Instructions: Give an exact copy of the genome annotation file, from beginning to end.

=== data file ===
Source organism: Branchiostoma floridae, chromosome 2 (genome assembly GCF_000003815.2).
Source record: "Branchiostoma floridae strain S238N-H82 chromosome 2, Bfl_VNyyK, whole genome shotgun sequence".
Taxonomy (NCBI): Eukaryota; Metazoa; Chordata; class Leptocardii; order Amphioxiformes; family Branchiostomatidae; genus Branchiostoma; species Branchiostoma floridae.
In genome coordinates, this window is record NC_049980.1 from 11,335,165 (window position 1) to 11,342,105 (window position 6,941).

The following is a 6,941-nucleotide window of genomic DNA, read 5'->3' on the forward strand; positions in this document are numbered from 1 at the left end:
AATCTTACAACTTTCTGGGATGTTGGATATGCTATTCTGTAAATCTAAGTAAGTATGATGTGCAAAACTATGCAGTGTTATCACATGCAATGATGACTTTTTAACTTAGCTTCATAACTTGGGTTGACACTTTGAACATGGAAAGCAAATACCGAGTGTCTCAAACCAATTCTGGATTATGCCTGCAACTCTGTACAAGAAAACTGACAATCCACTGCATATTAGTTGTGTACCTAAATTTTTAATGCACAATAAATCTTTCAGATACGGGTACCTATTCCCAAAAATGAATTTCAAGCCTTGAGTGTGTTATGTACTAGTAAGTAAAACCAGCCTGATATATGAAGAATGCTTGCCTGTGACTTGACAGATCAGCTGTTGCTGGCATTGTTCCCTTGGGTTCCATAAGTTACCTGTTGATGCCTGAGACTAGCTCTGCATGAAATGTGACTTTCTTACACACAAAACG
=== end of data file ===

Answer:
Source organism: Branchiostoma floridae, chromosome 2 (genome assembly GCF_000003815.2).
Source record: "Branchiostoma floridae strain S238N-H82 chromosome 2, Bfl_VNyyK, whole genome shotgun sequence".
Taxonomy (NCBI): Eukaryota; Metazoa; Chordata; class Leptocardii; order Amphioxiformes; family Branchiostomatidae; genus Branchiostoma; species Branchiostoma floridae.
In genome coordinates, this window is record NC_049980.1 from 11,335,165 (window position 1) to 11,342,105 (window position 6,941).

The following is a 6,941-nucleotide window of genomic DNA, read 5'->3' on the forward strand; positions in this document are numbered from 1 at the left end:
AATCTTACAACTTTCTGGGATGTTGGATATGCTATTCTGTAAATCTAAGTAAGTATGATGTGCAAAACTATGCAGTGTTATCACATGCAATGATGACTTTTTAACTTAGCTTCATAACTTGGGTTGACACTTTGAACATGGAAAGCAAATACCGAGTGTCTCAAACCAATTCTGGATTATGCCTGCAACTCTGTACAAGAAAACTGACAATCCACTGCATATTAGTTGTGTACCTAAATTTTTAATGCACAATAAATCTTTCAGATACGGGTACCTATTCCCAAAAATGAATTTCAAGCCTTGAGTGTGTTATGTACTAGTAAGTAAAACCAGCCTGATATATGAAGAATGCTTGCCTGTGACTTGACAGATCAGCTGTTGCTGGCATTGTTCCCTTGGGTTCCATAAGTTACCTGTTGATGCCTGAGACTAGCTCTGCATGAAATGTGACTTTCTTACACACAAAACG